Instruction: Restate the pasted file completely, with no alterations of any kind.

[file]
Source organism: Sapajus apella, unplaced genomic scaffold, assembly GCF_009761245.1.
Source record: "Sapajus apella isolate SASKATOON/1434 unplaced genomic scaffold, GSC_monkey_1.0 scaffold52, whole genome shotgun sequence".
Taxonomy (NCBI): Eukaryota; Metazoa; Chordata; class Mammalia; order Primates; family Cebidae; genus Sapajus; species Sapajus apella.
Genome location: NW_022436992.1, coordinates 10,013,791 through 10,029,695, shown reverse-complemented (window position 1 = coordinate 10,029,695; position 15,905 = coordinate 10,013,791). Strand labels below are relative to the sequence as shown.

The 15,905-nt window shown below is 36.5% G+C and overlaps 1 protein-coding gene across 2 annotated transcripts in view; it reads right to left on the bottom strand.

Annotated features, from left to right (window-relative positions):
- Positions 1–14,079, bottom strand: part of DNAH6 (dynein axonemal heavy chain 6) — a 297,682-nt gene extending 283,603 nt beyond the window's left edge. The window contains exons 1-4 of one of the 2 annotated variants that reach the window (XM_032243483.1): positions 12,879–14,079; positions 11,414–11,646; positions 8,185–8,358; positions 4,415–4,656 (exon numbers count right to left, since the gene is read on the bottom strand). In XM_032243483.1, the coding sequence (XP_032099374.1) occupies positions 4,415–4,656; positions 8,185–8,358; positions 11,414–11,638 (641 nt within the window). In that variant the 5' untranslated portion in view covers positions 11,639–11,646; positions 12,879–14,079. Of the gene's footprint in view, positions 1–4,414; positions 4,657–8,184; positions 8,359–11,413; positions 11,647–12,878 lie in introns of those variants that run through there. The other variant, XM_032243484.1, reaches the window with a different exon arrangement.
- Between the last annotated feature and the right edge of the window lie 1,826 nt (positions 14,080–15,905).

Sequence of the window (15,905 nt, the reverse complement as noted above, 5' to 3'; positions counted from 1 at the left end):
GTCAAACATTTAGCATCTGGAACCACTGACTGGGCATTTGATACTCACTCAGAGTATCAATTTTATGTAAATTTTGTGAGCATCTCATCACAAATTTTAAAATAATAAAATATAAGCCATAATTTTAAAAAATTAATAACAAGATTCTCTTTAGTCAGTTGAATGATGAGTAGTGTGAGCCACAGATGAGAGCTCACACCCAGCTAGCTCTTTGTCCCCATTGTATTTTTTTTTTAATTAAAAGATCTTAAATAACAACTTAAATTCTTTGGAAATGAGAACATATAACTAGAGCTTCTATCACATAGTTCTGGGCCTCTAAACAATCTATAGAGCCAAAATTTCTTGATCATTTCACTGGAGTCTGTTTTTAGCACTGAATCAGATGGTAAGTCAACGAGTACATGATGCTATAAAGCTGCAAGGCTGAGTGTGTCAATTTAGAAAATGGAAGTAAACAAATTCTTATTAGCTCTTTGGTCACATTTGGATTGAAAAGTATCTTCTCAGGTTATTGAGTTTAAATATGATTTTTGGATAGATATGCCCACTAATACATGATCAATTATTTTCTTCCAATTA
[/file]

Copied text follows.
Source organism: Sapajus apella, unplaced genomic scaffold, assembly GCF_009761245.1.
Source record: "Sapajus apella isolate SASKATOON/1434 unplaced genomic scaffold, GSC_monkey_1.0 scaffold52, whole genome shotgun sequence".
Taxonomy (NCBI): Eukaryota; Metazoa; Chordata; class Mammalia; order Primates; family Cebidae; genus Sapajus; species Sapajus apella.
Genome location: NW_022436992.1, coordinates 10,013,791 through 10,029,695, shown reverse-complemented (window position 1 = coordinate 10,029,695; position 15,905 = coordinate 10,013,791). Strand labels below are relative to the sequence as shown.

The 15,905-nt window shown below is 36.5% G+C and overlaps 1 protein-coding gene across 2 annotated transcripts in view; it reads right to left on the bottom strand.

Annotated features, from left to right (window-relative positions):
- Positions 1–14,079, bottom strand: part of DNAH6 (dynein axonemal heavy chain 6) — a 297,682-nt gene extending 283,603 nt beyond the window's left edge. The window contains exons 1-4 of one of the 2 annotated variants that reach the window (XM_032243483.1): positions 12,879–14,079; positions 11,414–11,646; positions 8,185–8,358; positions 4,415–4,656 (exon numbers count right to left, since the gene is read on the bottom strand). In XM_032243483.1, the coding sequence (XP_032099374.1) occupies positions 4,415–4,656; positions 8,185–8,358; positions 11,414–11,638 (641 nt within the window). In that variant the 5' untranslated portion in view covers positions 11,639–11,646; positions 12,879–14,079. Of the gene's footprint in view, positions 1–4,414; positions 4,657–8,184; positions 8,359–11,413; positions 11,647–12,878 lie in introns of those variants that run through there. The other variant, XM_032243484.1, reaches the window with a different exon arrangement.
- Between the last annotated feature and the right edge of the window lie 1,826 nt (positions 14,080–15,905).

Sequence of the window (15,905 nt, the reverse complement as noted above, 5' to 3'; positions counted from 1 at the left end):
GTCAAACATTTAGCATCTGGAACCACTGACTGGGCATTTGATACTCACTCAGAGTATCAATTTTATGTAAATTTTGTGAGCATCTCATCACAAATTTTAAAATAATAAAATATAAGCCATAATTTTAAAAAATTAATAACAAGATTCTCTTTAGTCAGTTGAATGATGAGTAGTGTGAGCCACAGATGAGAGCTCACACCCAGCTAGCTCTTTGTCCCCATTGTATTTTTTTTTTAATTAAAAGATCTTAAATAACAACTTAAATTCTTTGGAAATGAGAACATATAACTAGAGCTTCTATCACATAGTTCTGGGCCTCTAAACAATCTATAGAGCCAAAATTTCTTGATCATTTCACTGGAGTCTGTTTTTAGCACTGAATCAGATGGTAAGTCAACGAGTACATGATGCTATAAAGCTGCAAGGCTGAGTGTGTCAATTTAGAAAATGGAAGTAAACAAATTCTTATTAGCTCTTTGGTCACATTTGGATTGAAAAGTATCTTCTCAGGTTATTGAGTTTAAATATGATTTTTGGATAGATATGCCCACTAATACATGATCAATTATTTTCTTCCAATTA